The resurgence of millennials to urban areas has caused concern in recent years for the automobile industry. As anyone who has lived in a large city as a youth, they will likely tell you that a car is a liability. Payments, insurance, tickets, parking, yadda, yadda.
I have a 27 year old daughter who lives in Georgetown in D.C., and she has never owned a car. At this point in her career, she could afford one, but doesn’t feel the need. The advent of ride services like Uber and Lyft, as well as various shared car rental programs, getting involved with car ownership is almost akin to home ownership of youth in the 80’s and 90’s. In addition, the popularity of the SUV has in fact priced out a lot of the younger market.
With the millennials somewhat in the rearview mirror, the auto industry is now trying to get their collective heads around generation Z. Joy Falotico, chief marketing officer for Ford Motor Co., noted at a recent auto show in Manhattan that, “We’re trying to figuring out Gen Z. We’re just really digging into all of this right now.” Falotico says of the cohort of emerging consumers aged 7 to 22 that Gen Z “is still very young, but they like to talk back to brands, they have points of view. They grew up on social media, so it’s just really different.”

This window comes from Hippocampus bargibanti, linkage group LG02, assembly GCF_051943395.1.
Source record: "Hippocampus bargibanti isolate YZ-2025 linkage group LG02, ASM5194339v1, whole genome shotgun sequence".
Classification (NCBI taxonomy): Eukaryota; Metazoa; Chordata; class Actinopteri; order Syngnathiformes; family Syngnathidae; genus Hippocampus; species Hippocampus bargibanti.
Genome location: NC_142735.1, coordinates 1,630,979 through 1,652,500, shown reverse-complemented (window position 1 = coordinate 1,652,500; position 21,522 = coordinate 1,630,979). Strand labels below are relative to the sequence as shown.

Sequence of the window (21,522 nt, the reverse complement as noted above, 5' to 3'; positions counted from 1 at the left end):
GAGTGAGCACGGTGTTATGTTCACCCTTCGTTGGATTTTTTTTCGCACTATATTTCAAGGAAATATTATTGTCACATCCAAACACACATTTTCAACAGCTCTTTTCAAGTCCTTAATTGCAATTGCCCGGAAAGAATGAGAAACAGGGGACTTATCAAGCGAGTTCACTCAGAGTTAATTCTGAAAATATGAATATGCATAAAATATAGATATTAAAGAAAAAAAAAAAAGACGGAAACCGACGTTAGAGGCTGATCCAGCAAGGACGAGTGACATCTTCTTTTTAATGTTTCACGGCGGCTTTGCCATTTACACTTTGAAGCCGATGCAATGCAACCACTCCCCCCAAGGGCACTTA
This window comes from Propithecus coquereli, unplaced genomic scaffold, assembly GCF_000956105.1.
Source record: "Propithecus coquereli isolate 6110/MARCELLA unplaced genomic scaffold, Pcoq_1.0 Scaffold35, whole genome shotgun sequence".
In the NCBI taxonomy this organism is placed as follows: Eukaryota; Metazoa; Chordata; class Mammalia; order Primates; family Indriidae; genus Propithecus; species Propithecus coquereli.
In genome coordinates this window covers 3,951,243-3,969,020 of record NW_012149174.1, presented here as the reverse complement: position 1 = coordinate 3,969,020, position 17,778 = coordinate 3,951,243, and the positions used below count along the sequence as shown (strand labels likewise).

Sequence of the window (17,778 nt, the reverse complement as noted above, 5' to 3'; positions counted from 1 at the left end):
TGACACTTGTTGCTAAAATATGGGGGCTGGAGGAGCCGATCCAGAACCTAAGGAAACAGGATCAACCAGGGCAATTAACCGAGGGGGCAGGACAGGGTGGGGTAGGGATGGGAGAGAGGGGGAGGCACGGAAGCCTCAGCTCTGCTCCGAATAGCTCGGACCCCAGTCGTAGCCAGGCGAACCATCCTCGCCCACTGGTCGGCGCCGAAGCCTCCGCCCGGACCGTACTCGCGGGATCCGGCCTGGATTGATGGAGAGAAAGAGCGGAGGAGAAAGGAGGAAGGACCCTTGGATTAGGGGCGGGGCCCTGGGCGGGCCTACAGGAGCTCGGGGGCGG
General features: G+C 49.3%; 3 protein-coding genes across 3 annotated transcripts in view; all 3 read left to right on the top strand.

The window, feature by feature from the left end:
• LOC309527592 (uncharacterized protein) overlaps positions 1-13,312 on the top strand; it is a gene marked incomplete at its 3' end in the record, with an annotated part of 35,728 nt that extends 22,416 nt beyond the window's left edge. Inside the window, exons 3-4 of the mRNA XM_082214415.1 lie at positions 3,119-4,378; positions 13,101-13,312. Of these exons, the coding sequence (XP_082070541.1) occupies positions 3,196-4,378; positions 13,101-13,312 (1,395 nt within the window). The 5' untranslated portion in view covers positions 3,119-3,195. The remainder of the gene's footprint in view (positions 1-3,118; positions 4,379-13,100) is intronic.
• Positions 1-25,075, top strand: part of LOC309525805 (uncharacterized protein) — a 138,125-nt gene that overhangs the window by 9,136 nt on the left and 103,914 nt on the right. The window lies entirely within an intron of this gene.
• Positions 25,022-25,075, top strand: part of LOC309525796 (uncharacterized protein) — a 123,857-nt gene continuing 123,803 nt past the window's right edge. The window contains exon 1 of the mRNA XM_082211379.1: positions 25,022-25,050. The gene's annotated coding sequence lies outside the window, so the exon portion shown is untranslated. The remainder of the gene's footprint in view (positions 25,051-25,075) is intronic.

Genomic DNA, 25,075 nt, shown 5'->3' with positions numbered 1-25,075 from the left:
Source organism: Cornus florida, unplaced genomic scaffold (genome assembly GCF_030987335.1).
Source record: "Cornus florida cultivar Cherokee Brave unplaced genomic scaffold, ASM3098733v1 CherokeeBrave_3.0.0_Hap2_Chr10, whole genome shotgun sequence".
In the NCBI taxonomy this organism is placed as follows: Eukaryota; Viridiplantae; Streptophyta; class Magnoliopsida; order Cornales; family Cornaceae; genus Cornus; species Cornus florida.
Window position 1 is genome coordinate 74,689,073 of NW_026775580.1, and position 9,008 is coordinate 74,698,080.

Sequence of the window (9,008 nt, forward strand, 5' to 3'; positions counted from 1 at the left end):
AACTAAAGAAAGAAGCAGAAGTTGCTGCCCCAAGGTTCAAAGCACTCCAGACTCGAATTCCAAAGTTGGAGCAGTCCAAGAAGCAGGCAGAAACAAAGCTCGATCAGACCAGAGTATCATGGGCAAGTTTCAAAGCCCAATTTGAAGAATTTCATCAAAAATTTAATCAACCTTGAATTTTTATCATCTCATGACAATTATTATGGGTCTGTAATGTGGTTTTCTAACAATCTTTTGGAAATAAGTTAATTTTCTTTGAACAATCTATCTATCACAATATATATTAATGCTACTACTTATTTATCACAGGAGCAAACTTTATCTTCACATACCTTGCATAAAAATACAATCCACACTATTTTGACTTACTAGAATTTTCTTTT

To put the new generation in an economic perspective, you must look at the world in which they have been raised. Gen Z has never known the peace and prosperity of the 1990s, only the Great Recession and the war on terror. As a result, Gen Z is conscientious, hard-working, big savers and cautious about how they spend money.
The first generation raised in the era of smartphones, these true digital natives are also the most ethnically diverse yet. The auto industry has never really been ahead of the marketing curve in regards to future generations.
Detroit has struggled to connect with young buyers ever since baby boomers defected to Japanese brands after the 1970s oil crisis. They misfired on millennials, too, rolling out gas-sipping subcompacts earlier this decade just as fuel prices plunged and SUVs became the wheels of choice. According to a Marketing Daily survey, nearly 70% of Gen Z respondents do not have their driver’s license. Of those, 30% have no intention or desire to get one.
That is a drastic change from the baby boomer generation. I’m not sure there has ever been a younger generation whose first car purchase is brand new vehicle off the dealership lot, but generation Z is much less likely to buy a new car. A J.D. Power report shows that two-thirds are buying used, with most opting for compact cars or midsize sedans. Looks as if Detroit may have to re-tool again down the road. Publicis Sapient, a digital consultancy, says “Gen Z will comprise 40 percent of consumers by next year. So Detroit may have little choice but to rethink its sundown-of-the-sedan strategy if it wants to catch this youth wave.”